Farquhar, Commander of HMS Acheron, survived the ultimate Royal Navy catastrophe of losing his ship to a French man of war. But in the subsequent court martial he was acquitted of any wrongdoing and complimented for his actions.
In a naval action off Malta while on convoy duty to 35 ships, Farquhar took on a much larger French adversary. A stiff fight was overcome by a ship with many times the firepower of his own.
"Farquhar is the living embodiment of the plucky naval officer who helped Britain to rule the waves by his willingness to take on overwhelming odds, typical of many men of his time," said David Williams, Director the Antique Arms and Armour Department at Bonhams.
Arthur Farquhar was born in 1772 and joined the Navy at the age of 15. He served as lieutenant on various ships until promoted to commander in 1802 and, in January 1804, he took command of the Acheron.
'Highly meritorious and deserving imitation'
At dawn on the 3rd February 1805, in the company of the sloop Arrow, he was escorting a convoy of 35 merchant ships from Malta to England when two large ships were sighted.
After a series of manoeuvres and signals the ships were identified as two French frigates, the Hortense (40 guns) and Incorruptible (38 guns).
After an exchange of fire which considerably damaged the Acheron's rigging and sails, night fell.
Dawn the following day saw the action continue and by 8.30 a.m. the Arrow, which had been totally disabled, struck her colours to the Incorruptible, twenty minutes later the badly damaged Acheron hauled down her colours to the French warship Hortense.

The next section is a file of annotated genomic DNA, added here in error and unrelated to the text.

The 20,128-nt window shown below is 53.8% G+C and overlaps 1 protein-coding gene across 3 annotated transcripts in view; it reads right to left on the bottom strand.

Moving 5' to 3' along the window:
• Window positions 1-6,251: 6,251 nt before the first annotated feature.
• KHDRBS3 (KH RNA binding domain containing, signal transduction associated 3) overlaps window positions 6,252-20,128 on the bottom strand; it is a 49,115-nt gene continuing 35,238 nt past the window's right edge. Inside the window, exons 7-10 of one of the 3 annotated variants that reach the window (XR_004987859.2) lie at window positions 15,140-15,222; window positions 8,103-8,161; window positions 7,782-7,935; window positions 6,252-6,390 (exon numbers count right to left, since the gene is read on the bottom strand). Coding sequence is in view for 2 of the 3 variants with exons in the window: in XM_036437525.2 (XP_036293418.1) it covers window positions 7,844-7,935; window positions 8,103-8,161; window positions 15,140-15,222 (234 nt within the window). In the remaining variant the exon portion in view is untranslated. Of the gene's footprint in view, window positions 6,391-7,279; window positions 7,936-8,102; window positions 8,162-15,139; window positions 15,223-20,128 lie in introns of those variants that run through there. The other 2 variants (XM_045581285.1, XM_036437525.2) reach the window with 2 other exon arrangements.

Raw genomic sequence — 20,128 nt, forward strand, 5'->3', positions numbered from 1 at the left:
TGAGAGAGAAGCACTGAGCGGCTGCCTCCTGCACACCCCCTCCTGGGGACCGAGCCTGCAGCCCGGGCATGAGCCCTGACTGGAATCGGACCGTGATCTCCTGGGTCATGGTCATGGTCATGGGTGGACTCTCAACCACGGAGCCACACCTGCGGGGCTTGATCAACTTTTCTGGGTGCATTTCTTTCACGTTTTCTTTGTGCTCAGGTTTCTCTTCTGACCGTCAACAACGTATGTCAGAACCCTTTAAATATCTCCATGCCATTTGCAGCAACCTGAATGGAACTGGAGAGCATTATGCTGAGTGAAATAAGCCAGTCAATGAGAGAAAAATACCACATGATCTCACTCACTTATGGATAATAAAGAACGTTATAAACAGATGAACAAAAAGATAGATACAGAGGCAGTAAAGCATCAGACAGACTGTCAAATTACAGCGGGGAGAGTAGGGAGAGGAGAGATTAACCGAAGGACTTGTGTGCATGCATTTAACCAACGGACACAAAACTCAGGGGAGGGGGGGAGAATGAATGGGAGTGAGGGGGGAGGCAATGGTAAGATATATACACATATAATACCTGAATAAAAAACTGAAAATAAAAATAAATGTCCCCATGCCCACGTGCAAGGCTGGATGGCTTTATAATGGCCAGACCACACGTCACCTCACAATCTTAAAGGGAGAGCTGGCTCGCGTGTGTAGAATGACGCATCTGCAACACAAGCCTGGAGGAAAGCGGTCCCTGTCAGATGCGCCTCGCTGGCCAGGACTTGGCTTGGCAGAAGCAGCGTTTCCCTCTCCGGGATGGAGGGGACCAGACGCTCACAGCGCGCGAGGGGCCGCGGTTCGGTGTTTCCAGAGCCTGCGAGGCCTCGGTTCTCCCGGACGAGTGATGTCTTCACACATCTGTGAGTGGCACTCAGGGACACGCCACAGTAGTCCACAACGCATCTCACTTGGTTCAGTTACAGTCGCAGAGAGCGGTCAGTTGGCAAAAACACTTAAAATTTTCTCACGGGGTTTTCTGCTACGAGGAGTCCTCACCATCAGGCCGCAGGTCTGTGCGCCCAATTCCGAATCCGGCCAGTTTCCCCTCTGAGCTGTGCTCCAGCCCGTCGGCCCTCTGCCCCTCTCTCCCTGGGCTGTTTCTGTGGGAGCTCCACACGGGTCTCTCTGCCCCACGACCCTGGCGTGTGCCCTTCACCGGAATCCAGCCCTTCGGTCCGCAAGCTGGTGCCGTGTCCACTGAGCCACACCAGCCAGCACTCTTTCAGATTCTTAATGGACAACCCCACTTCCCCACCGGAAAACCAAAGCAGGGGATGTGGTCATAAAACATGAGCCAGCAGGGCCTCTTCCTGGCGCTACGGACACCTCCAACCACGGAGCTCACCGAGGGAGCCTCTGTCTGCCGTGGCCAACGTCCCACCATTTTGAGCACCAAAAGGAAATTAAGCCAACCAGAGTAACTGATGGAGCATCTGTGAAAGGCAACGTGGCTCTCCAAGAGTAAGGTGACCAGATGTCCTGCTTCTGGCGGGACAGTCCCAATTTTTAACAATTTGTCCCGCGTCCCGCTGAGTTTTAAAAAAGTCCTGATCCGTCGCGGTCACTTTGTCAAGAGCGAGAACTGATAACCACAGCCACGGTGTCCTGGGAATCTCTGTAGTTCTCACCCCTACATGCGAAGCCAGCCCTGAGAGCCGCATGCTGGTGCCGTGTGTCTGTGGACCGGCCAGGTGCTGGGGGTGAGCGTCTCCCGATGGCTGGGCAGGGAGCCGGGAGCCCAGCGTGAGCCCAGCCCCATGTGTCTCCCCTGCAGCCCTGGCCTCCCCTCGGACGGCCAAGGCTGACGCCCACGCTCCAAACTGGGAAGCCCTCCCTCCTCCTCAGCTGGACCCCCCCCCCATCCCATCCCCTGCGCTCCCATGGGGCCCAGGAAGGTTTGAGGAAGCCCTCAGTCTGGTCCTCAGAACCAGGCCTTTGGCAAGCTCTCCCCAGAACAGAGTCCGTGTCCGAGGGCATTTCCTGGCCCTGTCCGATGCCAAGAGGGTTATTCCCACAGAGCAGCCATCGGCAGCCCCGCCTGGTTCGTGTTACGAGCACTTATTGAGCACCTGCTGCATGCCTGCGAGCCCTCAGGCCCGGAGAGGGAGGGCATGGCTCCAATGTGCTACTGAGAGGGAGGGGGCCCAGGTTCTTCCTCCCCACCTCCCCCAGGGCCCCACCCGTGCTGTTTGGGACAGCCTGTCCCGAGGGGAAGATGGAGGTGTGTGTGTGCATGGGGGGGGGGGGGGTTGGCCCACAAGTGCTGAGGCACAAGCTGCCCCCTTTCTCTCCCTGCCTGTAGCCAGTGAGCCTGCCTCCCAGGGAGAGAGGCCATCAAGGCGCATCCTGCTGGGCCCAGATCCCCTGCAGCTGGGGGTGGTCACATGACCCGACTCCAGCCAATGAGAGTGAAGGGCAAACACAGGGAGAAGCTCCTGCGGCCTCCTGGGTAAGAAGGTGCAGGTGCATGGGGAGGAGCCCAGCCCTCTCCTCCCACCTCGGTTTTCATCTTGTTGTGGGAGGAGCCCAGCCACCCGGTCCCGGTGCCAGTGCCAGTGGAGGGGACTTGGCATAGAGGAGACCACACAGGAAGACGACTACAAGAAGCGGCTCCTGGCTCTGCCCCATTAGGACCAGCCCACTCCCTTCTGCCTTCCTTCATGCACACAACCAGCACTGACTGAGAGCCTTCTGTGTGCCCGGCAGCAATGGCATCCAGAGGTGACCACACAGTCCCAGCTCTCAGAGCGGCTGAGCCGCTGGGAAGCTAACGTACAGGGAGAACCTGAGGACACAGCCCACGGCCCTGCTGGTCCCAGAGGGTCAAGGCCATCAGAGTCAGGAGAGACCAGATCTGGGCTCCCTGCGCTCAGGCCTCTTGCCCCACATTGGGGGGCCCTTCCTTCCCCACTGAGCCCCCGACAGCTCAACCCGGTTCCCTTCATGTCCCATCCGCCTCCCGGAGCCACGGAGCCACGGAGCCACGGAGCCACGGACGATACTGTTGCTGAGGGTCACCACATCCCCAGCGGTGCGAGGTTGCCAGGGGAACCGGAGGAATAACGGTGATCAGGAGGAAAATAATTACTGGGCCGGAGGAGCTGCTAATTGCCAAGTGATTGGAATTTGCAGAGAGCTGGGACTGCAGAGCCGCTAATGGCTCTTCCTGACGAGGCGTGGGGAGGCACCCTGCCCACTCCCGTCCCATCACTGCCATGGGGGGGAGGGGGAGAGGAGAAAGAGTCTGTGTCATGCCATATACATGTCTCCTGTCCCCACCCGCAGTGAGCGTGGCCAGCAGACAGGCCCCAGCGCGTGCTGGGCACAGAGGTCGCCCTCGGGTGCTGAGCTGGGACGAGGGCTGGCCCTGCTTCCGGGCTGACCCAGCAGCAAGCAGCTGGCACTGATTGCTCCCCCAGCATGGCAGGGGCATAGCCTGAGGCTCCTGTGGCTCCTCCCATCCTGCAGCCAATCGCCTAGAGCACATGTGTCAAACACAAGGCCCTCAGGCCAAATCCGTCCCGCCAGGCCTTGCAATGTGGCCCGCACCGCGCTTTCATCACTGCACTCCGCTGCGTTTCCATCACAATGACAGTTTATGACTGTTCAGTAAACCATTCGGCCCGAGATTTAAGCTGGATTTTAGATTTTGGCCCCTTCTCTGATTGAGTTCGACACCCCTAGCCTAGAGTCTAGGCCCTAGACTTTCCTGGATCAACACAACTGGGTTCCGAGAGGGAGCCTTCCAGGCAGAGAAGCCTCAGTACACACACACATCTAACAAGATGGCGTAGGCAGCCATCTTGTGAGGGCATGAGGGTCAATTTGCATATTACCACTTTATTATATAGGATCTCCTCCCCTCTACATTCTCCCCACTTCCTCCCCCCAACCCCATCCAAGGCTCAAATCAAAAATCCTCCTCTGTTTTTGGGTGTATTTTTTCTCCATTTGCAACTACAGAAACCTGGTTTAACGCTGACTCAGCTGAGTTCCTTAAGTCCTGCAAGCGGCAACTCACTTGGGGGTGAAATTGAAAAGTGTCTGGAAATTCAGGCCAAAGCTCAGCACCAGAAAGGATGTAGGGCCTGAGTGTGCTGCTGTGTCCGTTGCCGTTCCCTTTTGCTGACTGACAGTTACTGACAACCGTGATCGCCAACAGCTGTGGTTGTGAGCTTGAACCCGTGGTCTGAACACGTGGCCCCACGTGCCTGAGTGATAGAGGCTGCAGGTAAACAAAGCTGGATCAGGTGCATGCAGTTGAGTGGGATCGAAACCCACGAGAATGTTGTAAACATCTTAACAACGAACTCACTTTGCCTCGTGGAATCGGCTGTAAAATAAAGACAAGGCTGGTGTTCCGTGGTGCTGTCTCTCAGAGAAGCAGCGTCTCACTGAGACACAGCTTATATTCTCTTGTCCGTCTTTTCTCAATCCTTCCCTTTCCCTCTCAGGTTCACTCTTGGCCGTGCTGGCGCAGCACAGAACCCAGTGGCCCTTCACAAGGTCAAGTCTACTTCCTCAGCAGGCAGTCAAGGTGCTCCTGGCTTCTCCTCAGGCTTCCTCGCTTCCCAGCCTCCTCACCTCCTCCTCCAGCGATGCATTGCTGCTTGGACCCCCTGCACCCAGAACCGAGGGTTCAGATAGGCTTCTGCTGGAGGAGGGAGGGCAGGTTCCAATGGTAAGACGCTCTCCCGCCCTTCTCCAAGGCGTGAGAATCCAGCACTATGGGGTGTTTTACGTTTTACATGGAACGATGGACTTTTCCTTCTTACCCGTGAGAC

The action of these two greatly out-gunned and out-manned ships allowed all but three of the convoy to avoid capture and proceed safely to England. At his court-martial on the 28th March 1805 Farquhar was honourably acquitted and the action was described as 'highly meritorious and deserving imitation'.
On the 8 April, he was promoted to post-captain and later awarded a sword by the Patriotic Fund and a piece of plate by the Merchants of Malta.
Farquhar continued to see active service in the Baltic and North Sea, capturing numerous privateers and commanded naval operations in the Weser, the Ems and the Elbe and at the capture of Glückstadt in 1814.
For these services he was made a Knight of the Sword of Sweden and also of the Hanoverian Guelphic Order. In 1815 he was made a C.B.
From 1830 to 1833 he commanded the Blanche (48 guns) in the West Indies as Commodore and for his services there during the slave revolt received the thanks of the House of Assembly of Jamaica and a sword of £150 value. Farquhar was knighted on his return to England, attained the rank of rear-admiral in 1837 and died in 1843.
Sword in the auction block
Farquhar's Lloyd's Patriotic Fund sword of £100 value (estimated at £60,000-80,000)m and his sword of £150 value awarded to him by the House of Assembly of Jamaica in 1832 (£5,000-7,000), will be offered in Bonhams' next sale of Antique Arms and Armour.
The auction is being held at Knightsbridge on November 30. In an earlier sale, Farquhar's medals will be offered in Bonhams' next 'For Valour and Gallantry' auctionto be held at Knightsbridge on 28 September.
Watch this space for more news on both auctions.
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